Wednesday, 8 April 2009

Roll on the summer...

Definitely the most played song on my list at the moment

It's funny because it's sad...

...and it's sad because it's true.

There's a whole collection of Pon and Zi cartoons by Jeff Thomas - click on the picture to link to his site

Tuesday, 7 April 2009

No credit but plenty of crunch

There are actually polls and surveys saying that lending to households and small businesses is increasing and that house prices were up in March - I don't know what or who these surveys are based on but as a consumer of the great economy I would have to disagree. Since the big blow out in 2008 - much accelerated post the Lehmans bankruptcy - there has been much press coverage of the financial turmoil and the various world leaders trying to find the best 'global' solution to help themselves.

But how has this effected you and me? I see increasing mortgage renewal costs - a sore subject I closely follow given I am due to renew this Summer; paltry interest rates on my savings - yes I worked hard to pay off my student debts but that is clearly not valued although allegedly all the banks are supposed to be fighting for my money; and most alarmingly of all perhaps, ever growing job insecurity.

I think this was perfectly encapsulated today with the news that RBS (Royal Bank of Scotland), one of the big lenders in the UK, is making another round of redundanices. This is of particular note because it is one of the banks who had the most aggressive lending policies and because they are in a very public battle with their recently fired Chief Executive, Fred Goodwin (known to his friends as Fred the Shred), over his £17m pension pot. Now that the bank has reached a sufficiently small size on the stock market for the Government to be able to take full control, this pre-agreed pension is being aired in public with the full knowledge that it will pull on people's emotions and make Sir Fred Goodwin face a tough moral dilemma.

Whilst I am not a fan of the media manipulating people's emotions (the casualties are far ranging encompassing all sectors - George Bush, Britney Spears etc), I would hate to be in Sir Fred's shoes right now. The 9,000 extra people who are up to be redundant this time are the support function staff who earn a decent but not excessive salary (about $30k a year). One fat cat's pension or 9,000 separate individuals having to uproot their lives and those of their children?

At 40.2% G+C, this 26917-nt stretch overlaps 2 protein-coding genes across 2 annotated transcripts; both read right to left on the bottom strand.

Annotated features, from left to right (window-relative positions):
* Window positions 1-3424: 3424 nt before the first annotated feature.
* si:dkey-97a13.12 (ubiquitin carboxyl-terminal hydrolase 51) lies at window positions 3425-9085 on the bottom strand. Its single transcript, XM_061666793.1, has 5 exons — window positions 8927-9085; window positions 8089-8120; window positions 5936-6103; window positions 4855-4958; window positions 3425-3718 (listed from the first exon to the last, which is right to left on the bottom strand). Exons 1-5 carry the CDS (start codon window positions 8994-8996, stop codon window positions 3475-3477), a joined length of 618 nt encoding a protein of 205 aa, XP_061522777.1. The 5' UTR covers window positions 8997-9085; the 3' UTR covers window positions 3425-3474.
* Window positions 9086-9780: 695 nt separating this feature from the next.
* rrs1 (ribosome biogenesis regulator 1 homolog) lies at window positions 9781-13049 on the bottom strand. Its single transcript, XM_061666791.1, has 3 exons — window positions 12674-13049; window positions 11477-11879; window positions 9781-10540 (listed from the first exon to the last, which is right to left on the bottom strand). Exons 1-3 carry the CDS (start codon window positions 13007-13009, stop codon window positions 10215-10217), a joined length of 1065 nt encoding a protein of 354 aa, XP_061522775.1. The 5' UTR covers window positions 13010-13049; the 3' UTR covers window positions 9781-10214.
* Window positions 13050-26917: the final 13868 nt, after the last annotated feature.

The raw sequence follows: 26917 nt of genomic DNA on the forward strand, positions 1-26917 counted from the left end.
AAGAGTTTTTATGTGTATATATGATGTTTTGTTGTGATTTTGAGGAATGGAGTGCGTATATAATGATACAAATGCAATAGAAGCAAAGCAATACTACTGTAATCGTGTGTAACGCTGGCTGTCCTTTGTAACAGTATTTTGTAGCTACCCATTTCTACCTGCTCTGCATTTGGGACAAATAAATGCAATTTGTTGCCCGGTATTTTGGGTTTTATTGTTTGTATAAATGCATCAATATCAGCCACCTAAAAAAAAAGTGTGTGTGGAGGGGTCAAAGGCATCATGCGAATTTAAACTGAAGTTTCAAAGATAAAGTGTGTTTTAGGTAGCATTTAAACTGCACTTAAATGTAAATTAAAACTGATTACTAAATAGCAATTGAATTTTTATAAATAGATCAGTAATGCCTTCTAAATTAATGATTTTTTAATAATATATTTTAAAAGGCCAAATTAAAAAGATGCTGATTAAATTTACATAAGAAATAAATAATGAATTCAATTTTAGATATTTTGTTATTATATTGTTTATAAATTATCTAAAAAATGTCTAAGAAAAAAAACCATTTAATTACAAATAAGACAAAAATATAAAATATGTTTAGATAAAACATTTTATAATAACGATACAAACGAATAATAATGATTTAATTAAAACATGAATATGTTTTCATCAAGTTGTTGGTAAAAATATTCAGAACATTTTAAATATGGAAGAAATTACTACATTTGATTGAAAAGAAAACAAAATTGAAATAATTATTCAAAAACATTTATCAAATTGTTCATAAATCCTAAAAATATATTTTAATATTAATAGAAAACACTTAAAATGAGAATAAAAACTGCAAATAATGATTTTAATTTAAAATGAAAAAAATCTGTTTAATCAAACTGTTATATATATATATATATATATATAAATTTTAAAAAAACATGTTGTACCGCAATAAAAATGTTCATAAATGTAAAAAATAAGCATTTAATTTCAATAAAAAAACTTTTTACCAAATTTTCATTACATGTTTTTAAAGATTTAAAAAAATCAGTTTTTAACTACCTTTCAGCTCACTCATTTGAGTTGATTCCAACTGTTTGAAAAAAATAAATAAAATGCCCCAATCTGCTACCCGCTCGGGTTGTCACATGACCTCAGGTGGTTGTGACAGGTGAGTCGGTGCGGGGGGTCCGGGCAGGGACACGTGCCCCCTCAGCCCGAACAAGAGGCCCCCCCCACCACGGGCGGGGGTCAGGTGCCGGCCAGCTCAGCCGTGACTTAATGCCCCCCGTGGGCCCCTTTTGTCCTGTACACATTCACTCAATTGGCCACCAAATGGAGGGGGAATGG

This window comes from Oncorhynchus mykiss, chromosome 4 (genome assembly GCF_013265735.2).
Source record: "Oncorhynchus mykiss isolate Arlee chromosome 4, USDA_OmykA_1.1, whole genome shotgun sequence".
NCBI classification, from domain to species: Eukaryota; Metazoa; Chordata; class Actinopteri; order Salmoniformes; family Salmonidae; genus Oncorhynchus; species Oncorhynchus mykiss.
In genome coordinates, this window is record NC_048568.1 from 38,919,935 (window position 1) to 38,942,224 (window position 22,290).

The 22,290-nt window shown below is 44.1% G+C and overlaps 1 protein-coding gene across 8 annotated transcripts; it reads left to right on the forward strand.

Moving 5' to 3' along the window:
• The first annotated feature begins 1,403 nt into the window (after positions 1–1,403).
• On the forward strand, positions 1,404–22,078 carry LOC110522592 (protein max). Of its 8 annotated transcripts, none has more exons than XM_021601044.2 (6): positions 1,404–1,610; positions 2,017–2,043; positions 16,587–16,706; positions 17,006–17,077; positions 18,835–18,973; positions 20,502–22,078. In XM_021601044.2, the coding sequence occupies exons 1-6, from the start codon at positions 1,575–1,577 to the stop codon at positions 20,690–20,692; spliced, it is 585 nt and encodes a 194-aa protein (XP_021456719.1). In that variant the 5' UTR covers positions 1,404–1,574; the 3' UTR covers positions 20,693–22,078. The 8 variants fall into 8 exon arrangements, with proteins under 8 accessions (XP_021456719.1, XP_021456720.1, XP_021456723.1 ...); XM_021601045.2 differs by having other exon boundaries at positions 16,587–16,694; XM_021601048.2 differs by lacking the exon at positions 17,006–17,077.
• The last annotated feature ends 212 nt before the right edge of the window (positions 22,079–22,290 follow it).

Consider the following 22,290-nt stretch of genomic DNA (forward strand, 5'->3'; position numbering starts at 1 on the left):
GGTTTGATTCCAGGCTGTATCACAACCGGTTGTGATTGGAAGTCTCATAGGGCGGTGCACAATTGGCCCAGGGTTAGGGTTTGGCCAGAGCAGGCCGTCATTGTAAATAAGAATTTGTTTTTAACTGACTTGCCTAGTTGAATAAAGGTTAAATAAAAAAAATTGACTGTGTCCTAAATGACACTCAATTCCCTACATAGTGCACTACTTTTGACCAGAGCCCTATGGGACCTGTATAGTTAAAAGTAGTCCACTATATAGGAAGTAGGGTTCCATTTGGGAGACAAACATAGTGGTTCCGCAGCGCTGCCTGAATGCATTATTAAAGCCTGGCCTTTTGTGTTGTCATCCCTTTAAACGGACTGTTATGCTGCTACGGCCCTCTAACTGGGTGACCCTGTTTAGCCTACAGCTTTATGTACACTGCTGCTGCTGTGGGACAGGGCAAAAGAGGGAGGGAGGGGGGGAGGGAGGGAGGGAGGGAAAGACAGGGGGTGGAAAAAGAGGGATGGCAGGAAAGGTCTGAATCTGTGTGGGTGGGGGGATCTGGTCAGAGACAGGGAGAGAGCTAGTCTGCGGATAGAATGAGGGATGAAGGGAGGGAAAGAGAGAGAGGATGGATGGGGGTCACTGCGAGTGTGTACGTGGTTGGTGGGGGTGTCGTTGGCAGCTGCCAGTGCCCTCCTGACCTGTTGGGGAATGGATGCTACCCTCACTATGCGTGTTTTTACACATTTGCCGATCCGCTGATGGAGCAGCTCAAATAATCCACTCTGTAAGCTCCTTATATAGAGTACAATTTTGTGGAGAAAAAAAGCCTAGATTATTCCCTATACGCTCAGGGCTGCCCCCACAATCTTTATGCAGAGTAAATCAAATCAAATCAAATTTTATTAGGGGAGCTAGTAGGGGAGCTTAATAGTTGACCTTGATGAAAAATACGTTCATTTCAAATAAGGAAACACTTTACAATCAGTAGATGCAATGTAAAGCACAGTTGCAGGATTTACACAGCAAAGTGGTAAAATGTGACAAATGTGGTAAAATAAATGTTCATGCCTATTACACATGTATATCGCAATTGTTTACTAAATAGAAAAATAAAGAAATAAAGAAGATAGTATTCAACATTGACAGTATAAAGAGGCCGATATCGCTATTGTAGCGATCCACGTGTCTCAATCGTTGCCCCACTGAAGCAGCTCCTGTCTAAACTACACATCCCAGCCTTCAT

No credit, but plenty of crunch...

Sweet tooth

My parents are coming up to town for dinner. My dad has a wicked sweet tooth so my mission for today is to make these beautiful looking meringues, from a recipe by Rachel Allen .

No pain, no gain...

Who came up with this ridiculous phrase?

I have never felt so sore and the pain today does not seem to be a fair trade for the delayed gain. What's even more outrageous, is that this delayed gain is also subject to me keeping up the painful fitness regime for a sustained period of time. I'm only 2 days in and I'm already moaning! The silver lining though is that I get to indulge in some retail therapy for some running shoes. I've been very frugal of late in my spending habits given the general economic uncertainty but I guess it' s time now to take one for the country and support the retail community - any excuse I know...

Monday, 6 April 2009

The morning before

I don't have the quickest of reactions, so it comes as no surprise that I've finally got the 'new year resolution' bug - in April. Maybe it's the longer days or maybe I'm feeling inspired by what the humble Honda F1 team have achieved over the Winter - but there's definitely something in the air.

I've taken some time off work and am trying to make a wish list of things I want to do - there's no timeline and it's certainly not a race to the end - but it's something to mull. Professionally I am very happy and my list so far reflects that. It's mostly places I want to visit (I've always half regretted not taking a gap year) as well as some lifestyle changes.

The aim of course is not for the list to be a passive wish list of things I will never achieve. So, this morning, I have run my first 2 miles (quite the achievement in itself for me!) as part of the build up towards the marathon I have signed up for in September (eek!) and next weekend I am off to Madrid to see the famous triangle of art galleries that the City has to offer.

For now though, I have discovered some great recipe blogs which have inspired me for lunch. When I figure out how to upload links and photos, I'll be sure to share my finds - and cooking efforts...